It reminds us a bit Detective class Friday on NRK. During one episode, a famous and eccentric detective (Sherlock Holmes, Poirot, and Derek) manages to solve gruesome murder mysteries wrapped up in something very exciting and totally safe.
Aura Boil Bear
The theatrical version of “The Boiling Bear” gives a little of the same feeling. Then the Sami National Theatre Biyavash To celebrate its 40th anniversary in 2020, they put Mikael Niemi’s novel on the label.
Corona’s twisting tracks led to delays and short playing time, but it also meant the performance was carried outdoors, which may have dressed well as “Koke bjørn”. During the Hedda Days, a festival for the Norwegian theater industry, the new premiere was shown indoors at the Norwegian Theater in Oslo. The review is based on this performance.
Michael Nimes A rich and multifaceted novel Effectively directed by Leif Stinnerbom, who is behind both the drama and the directing.
He allowed the pious rector Læstadius to be a sort of Poirot or Sherlock Holmes, a man of the upper class with open senses.
Niemi allowed Læstadius, who is perhaps better known as the father of Læstadianism, to be a warm and understanding fellow human being who sees the complexity of the people he meets. In this way he also becomes a good solver of murder mysteries.
Although the story is short and succinct in this theatrical version, Stinnerbom gave plenty of room to music.
Roger Ludvigsen’s vocal compositions lie as a rhythmic basis for driving and create momentum and rhythm as the murders increase.
The show is a type of musical theater where ywek features prominently. And it works very well. Joikkomponist Igor Ántte ila Gaup Thus it places the story safely in a Sami environment.
As boy Sami Josie, the right hand of Læstadius Biyavash I got with the artist Emil Carlsen. It’s also an exciting choice, not least in terms of recruiting young actors for the Sami National Theatre.
With yoik as a recurring theme and a scenography with obvious allusions to bear claws, promises Biyavash Boy Sami Gossi emerges from the dark corner he was sitting in when the novel begins.
In the play, he is a friend of Læstadius, almost a fellow investigation. In the novel, Jussi is the narrator while Læstadius should be considered the main character. He is also in theatrical performance, but Josie is clearly present and undergoes the same supported development as in Niemi’s novel.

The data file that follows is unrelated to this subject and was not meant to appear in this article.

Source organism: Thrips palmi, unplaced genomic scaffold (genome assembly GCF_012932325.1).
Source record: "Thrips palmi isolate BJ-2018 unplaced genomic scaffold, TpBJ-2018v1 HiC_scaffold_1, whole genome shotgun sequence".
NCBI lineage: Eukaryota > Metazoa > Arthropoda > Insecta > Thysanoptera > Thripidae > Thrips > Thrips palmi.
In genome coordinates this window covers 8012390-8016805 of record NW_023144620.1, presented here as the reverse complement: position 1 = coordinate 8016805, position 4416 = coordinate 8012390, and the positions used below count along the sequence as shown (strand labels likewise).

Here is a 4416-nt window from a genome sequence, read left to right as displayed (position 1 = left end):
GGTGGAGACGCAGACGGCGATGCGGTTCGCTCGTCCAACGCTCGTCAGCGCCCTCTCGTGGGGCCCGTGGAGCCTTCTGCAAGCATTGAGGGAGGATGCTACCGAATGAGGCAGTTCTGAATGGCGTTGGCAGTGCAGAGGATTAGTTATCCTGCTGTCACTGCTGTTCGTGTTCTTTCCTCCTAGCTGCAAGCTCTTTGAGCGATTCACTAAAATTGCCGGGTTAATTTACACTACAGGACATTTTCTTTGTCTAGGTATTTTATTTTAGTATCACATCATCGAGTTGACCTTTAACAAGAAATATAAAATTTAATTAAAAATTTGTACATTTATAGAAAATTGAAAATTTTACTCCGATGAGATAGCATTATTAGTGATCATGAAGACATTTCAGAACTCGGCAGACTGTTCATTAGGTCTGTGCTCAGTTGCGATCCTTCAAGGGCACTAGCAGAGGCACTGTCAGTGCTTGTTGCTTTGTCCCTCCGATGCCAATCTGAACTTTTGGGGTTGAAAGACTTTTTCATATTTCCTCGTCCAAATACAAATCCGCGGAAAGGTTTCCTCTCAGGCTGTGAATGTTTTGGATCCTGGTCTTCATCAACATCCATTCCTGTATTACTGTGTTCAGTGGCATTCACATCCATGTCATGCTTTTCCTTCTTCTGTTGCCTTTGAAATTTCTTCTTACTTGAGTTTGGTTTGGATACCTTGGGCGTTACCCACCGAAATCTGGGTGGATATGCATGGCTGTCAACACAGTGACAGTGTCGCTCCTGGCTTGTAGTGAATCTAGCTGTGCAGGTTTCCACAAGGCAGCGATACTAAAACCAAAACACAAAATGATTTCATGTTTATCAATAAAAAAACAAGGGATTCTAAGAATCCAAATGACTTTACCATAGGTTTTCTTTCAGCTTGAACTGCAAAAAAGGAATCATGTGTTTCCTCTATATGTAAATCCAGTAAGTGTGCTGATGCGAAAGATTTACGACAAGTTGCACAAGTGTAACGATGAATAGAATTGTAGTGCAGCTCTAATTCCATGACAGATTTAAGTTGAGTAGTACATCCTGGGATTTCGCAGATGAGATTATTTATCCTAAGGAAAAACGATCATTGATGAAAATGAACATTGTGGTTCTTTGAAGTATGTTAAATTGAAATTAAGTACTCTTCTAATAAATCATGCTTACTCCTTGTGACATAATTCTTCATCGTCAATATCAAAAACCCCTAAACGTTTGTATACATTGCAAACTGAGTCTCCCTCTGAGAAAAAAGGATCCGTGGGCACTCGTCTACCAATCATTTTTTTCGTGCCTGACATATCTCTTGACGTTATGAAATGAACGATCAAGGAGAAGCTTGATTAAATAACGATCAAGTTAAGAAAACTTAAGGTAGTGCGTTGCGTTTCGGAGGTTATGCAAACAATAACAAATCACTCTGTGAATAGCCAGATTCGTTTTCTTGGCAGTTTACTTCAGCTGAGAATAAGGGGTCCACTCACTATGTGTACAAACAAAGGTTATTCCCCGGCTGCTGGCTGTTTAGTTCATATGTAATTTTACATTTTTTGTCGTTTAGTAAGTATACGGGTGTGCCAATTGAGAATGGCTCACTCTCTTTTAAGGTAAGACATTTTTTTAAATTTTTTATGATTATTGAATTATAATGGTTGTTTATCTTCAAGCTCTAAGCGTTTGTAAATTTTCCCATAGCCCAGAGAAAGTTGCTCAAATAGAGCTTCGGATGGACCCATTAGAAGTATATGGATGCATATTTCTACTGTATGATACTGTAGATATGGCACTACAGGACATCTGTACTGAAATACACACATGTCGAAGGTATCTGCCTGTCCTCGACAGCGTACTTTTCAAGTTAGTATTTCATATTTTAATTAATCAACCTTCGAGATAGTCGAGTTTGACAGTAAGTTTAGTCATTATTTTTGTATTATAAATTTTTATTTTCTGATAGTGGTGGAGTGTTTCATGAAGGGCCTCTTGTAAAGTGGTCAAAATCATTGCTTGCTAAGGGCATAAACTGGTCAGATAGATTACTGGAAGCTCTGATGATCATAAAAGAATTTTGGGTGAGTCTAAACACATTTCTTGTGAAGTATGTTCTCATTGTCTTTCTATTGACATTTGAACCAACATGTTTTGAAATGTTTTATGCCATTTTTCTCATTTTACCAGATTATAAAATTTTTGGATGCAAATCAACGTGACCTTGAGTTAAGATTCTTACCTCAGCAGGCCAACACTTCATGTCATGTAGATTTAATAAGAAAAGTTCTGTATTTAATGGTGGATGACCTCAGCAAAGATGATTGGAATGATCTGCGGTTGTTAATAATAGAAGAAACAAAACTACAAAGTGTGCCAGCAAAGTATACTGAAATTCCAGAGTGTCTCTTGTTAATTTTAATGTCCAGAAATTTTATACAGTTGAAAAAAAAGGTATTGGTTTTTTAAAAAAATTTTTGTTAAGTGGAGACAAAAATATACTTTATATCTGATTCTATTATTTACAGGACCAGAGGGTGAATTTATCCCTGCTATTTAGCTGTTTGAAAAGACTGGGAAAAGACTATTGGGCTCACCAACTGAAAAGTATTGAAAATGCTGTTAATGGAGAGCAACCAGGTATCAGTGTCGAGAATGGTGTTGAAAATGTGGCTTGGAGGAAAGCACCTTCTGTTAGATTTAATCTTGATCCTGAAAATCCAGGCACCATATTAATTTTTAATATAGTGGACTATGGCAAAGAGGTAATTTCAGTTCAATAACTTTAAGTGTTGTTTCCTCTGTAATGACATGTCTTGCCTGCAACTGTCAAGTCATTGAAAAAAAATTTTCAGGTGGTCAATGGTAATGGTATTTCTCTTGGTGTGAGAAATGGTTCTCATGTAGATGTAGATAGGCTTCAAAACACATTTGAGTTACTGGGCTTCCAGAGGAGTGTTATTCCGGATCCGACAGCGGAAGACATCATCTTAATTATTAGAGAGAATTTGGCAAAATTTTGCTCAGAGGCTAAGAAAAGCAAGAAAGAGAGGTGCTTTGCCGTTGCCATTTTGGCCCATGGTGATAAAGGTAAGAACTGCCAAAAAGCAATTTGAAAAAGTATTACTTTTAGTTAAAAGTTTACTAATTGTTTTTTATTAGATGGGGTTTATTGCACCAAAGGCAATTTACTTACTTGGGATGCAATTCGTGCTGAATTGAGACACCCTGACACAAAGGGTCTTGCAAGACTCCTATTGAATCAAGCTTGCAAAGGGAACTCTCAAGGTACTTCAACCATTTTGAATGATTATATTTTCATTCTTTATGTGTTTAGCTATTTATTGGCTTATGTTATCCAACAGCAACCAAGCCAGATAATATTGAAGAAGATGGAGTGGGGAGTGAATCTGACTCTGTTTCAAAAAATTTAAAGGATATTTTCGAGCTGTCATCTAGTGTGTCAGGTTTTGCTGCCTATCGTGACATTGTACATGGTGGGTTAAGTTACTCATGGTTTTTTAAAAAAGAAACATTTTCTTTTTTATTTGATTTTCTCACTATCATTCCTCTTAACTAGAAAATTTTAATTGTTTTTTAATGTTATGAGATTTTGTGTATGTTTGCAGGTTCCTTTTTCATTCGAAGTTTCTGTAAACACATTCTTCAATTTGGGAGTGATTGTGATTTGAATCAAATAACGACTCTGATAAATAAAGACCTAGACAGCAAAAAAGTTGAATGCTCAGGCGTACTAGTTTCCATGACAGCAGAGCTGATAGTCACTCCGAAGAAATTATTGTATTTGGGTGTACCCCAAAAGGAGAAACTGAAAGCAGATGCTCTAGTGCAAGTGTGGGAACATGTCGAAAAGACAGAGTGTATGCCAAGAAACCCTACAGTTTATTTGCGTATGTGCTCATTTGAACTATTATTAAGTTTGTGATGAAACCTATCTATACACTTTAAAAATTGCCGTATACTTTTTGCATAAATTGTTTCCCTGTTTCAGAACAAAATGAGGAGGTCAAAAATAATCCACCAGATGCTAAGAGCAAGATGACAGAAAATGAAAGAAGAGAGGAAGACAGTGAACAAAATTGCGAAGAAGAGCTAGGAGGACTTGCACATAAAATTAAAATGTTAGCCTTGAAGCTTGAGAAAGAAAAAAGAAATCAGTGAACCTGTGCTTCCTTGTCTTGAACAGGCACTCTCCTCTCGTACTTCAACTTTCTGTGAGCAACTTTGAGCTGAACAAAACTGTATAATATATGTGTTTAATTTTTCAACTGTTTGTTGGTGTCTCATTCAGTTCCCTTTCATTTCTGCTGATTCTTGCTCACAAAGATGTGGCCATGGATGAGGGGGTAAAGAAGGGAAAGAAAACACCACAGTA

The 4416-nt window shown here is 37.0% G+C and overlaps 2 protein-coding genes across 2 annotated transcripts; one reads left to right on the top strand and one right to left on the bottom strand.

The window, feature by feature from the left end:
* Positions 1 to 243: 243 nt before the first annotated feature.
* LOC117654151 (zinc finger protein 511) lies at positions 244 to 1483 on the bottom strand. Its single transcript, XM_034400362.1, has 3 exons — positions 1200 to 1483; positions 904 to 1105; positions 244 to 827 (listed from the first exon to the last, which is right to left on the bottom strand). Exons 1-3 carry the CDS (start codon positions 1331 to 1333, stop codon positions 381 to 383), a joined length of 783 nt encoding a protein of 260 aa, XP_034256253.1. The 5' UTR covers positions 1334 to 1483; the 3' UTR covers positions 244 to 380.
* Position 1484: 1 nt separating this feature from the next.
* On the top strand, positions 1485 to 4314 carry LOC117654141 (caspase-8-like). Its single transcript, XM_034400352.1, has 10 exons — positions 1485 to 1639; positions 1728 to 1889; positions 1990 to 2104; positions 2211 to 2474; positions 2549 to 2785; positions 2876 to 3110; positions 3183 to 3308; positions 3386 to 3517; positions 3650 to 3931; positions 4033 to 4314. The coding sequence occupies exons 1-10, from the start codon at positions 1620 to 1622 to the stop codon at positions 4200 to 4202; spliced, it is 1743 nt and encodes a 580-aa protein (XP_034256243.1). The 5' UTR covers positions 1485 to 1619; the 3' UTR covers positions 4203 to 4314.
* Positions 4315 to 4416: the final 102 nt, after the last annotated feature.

Although he is occasionally among the suspects where the maids are found murdered, he stands faithfully by Provost Læstadius. The Dean believes in him.
But the 80-minute performance is still too rare to cover much more than the event itself. The person who turns out to be the culprit is introduced relatively late in the performance, and there is also no time for the community to confront the horrors of the murders that occur.
It’s going to be like a fun moment with Detektimen: you don’t get an omelette without crushing some eggs. The tension in the illustration cannot be felt, specifically.
The priest is accurate, but also extraordinarily accurate in all of his predictions, and the Sheriff Comics does just the opposite.
All grades worked at a greater depth – but at the same time it’s nice to see Nils Henrik Bulgo as Læstadius. The president of the university is depicted with a warm, kind and wise game. Although most of the actors were on stage during most of the performance, the choreography and choreography contribute to smooth transitions, he is not very experienced Full of on the stage.
Perhaps this performance was an adventure to experience under the sky of Finnmark.
“The Boiling Bear” is a detective lesson that resembles music with a sublime touch. A beautiful and fun show that deserved more time to play – but also a longer piece with more character development and story prowess.
Nevertheless, it is entertaining – and bodes well for the future of the Sami National Theatre.
Biyavash During recent performances, it has proven to be a dynamic theater that is constantly evolving.
I am a theater researcher and reviewer of theater, performing arts and dance at NRK as a freelance journalist. Also read my review of «warm milk with honeyShe played in Salt in Oslo this summer.
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